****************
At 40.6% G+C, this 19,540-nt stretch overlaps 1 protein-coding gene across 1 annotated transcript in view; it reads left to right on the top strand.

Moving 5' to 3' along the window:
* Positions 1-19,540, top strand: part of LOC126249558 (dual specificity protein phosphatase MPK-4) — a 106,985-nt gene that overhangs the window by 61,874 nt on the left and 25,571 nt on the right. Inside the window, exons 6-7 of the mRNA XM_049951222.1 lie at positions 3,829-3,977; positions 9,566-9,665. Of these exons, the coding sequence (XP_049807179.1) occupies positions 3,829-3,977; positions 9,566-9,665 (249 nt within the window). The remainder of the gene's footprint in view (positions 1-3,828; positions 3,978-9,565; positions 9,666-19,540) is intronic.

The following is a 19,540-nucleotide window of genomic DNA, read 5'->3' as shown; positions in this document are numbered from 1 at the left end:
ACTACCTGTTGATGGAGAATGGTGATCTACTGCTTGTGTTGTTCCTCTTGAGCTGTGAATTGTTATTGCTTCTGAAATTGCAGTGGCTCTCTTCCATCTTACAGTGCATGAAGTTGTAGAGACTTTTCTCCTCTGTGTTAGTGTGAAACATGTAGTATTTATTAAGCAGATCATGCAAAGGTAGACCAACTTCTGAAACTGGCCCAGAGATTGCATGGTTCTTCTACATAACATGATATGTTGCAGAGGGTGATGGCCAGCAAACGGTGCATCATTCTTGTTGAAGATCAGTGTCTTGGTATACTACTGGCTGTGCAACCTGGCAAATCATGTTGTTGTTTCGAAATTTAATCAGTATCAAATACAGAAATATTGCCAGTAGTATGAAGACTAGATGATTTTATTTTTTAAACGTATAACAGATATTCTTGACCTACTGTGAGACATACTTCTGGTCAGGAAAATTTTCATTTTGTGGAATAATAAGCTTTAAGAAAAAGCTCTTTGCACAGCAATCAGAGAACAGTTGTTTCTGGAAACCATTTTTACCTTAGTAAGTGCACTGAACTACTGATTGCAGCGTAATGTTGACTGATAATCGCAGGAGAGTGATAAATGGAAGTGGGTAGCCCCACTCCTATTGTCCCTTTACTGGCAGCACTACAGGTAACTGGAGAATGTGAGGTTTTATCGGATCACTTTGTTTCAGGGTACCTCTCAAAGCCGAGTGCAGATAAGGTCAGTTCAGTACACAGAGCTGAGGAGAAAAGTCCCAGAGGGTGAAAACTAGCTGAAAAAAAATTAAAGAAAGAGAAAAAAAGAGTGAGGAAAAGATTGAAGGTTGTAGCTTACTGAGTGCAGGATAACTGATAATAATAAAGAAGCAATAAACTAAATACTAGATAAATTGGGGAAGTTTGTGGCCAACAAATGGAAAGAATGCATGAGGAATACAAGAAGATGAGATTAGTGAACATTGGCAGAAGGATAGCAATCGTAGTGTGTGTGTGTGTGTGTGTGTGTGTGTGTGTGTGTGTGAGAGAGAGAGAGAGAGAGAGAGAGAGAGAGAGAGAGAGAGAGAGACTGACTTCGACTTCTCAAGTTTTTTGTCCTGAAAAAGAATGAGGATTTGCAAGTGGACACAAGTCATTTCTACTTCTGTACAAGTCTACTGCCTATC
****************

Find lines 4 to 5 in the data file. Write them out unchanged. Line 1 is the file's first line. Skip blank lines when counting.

The following is a 19,540-nucleotide window of genomic DNA, read 5'->3' as shown; positions in this document are numbered from 1 at the left end:
ACTACCTGTTGATGGAGAATGGTGATCTACTGCTTGTGTTGTTCCTCTTGAGCTGTGAATTGTTATTGCTTCTGAAATTGCAGTGGCTCTCTTCCATCTTACAGTGCATGAAGTTGTAGAGACTTTTCTCCTCTGTGTTAGTGTGAAACATGTAGTATTTATTAAGCAGATCATGCAAAGGTAGACCAACTTCTGAAACTGGCCCAGAGATTGCATGGTTCTTCTACATAACATGATATGTTGCAGAGGGTGATGGCCAGCAAACGGTGCATCATTCTTGTTGAAGATCAGTGTCTTGGTATACTACTGGCTGTGCAACCTGGCAAATCATGTTGTTGTTTCGAAATTTAATCAGTATCAAATACAGAAATATTGCCAGTAGTATGAAGACTAGATGATTTTATTTTTTAAACGTATAACAGATATTCTTGACCTACTGTGAGACATACTTCTGGTCAGGAAAATTTTCATTTTGTGGAATAATAAGCTTTAAGAAAAAGCTCTTTGCACAGCAATCAGAGAACAGTTGTTTCTGGAAACCATTTTTACCTTAGTAAGTGCACTGAACTACTGATTGCAGCGTAATGTTGACTGATAATCGCAGGAGAGTGATAAATGGAAGTGGGTAGCCCCACTCCTATTGTCCCTTTACTGGCAGCACTACAGGTAACTGGAGAATGTGAGGTTTTATCGGATCACTTTGTTTCAGGGTACCTCTCAAAGCCGAGTGCAGATAAGGTCAGTTCAGTACACAGAGCTGAGGAGAAAAGTCCCAGAGGGTGAAAACTAGCTGAAAAAAAATTAAAGAAAGAGAAAAAAAGAGTGAGGAAAAGATTGAAGGTTGTAGCTTACTGAGTGCAGGATAACTGATAATAATAAAGAAGCAATAAACTAAATACTAGATAAATTGGGGAAGTTTGTGGCCAACAAATGGAAAGAATGCATGAGGAATACAAGAAGATGAGATTAGTGAACATTGGCAGAAGGATAGCAATCGTAGTGTGTGTGTGTGTGTGTGTGTGTGTGTGTGTGTGTGTGAGAGAGAGAGAGAGAGAGAGAGAGAGAGAGAGAGAGAGAGAGAGACTGACTTCGACTTCTCAAGTTTTTTGTCCTGAAAAAGAATGAGGATTTGCAAGTGGACACAAGTCATTTCTACTTCTGTACAAGTCTACTGCCTATC